The Budd family started the event to remember Terry’s father, Stuart, the co-founder of Budd Automotive Group, after he died from cancer. Terry points out that several sponsors including; the five on-course restaurants, Scotiabank and Jaguar Land Rover Canada have been with the tournament since its inception as have about 30 to 40 of the golfers, and there are always newcomers to the party.

“We would like to extend our sincere appreciation to the Budd Family for organizing Feast of the Fairways,” says Shelley Frank, a Community Fundraising Specialist with the local branch of the Canadian Cancer Society. “Their dedication is valuable to us, and with their help, we fund Canada’s best cancer research and provide information and support for cancer patients and their families in our community. Their continued support is vital to continue our work to fight cancer and for that we are very grateful.”

Quick facts from The Canadian Cancer Society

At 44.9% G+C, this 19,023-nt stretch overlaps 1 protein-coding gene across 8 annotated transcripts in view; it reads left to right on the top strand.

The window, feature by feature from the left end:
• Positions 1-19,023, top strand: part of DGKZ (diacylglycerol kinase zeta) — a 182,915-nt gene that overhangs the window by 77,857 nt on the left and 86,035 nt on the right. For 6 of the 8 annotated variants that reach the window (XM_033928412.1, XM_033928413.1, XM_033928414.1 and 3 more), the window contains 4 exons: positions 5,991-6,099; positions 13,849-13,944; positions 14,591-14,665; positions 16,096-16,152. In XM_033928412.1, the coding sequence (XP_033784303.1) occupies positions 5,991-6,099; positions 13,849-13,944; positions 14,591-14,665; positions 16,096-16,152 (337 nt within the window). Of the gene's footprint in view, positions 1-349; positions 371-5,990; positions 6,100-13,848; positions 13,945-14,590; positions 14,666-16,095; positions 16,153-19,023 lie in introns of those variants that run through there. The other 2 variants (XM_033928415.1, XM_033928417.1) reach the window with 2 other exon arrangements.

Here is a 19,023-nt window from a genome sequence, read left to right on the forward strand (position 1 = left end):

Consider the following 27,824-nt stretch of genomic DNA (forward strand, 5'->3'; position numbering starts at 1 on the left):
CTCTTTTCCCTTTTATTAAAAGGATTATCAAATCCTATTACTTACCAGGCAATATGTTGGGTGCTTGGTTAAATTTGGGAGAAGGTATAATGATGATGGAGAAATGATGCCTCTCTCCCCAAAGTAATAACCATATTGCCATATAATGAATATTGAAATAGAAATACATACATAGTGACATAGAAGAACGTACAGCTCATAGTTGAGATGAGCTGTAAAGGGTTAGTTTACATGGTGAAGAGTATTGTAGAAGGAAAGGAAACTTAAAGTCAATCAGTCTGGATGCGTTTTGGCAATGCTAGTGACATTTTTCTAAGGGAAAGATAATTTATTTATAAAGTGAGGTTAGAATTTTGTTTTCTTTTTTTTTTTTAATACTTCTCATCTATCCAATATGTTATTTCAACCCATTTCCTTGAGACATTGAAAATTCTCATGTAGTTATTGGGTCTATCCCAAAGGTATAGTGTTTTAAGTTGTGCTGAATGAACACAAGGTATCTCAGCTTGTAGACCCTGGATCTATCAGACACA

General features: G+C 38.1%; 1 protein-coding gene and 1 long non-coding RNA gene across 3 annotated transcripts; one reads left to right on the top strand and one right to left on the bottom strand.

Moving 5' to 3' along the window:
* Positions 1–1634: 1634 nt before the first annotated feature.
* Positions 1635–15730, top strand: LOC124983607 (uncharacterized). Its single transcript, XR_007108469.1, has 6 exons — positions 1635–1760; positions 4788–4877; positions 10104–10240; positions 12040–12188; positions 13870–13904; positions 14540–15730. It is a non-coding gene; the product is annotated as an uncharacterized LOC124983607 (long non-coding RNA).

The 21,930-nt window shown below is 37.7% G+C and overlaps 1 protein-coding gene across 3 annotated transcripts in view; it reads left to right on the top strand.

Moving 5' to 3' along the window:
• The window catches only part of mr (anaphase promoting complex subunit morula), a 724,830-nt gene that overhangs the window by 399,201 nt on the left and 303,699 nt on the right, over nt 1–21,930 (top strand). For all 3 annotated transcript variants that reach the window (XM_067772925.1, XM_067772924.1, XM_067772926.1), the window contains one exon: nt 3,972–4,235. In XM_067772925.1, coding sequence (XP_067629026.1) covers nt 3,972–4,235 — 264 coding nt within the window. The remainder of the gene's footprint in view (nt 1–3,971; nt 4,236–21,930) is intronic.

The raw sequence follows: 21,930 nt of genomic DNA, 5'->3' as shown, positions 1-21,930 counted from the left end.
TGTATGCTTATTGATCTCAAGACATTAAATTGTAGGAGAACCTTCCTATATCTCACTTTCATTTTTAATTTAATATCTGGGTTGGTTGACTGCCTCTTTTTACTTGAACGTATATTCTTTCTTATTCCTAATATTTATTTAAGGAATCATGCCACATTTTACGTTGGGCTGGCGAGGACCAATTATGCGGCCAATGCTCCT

• Cancer affects everyone. 1 in 2 Canadians will be diagnosed with cancer in their lifetime. 
  • In 2017, an estimated 206,200 Canadians were diagnosed with cancer (excluding non-melanoma skin cancer)
  • Cancer is the leading cause of death in Canada – 1 in 4 Canadians is expected to die from the disease
  • An estimated 80,800 Canadians died from cancer in 2017
  • Since the peak in the cancer death rate in Canada in 1988, it is estimated that over 179,000 deaths have been avoided as a result of cancer prevention and control efforts
  • The 5-year cancer survival rate has increased from about 25% in the 1940s to 60% today
  • Today, 268 people receiving treatment far from home woke up in a Canadian Cancer Society lodge – a warm and comforting home away from home that allows patients to focus on getting better rather than worrying about traveling long distances for treatment.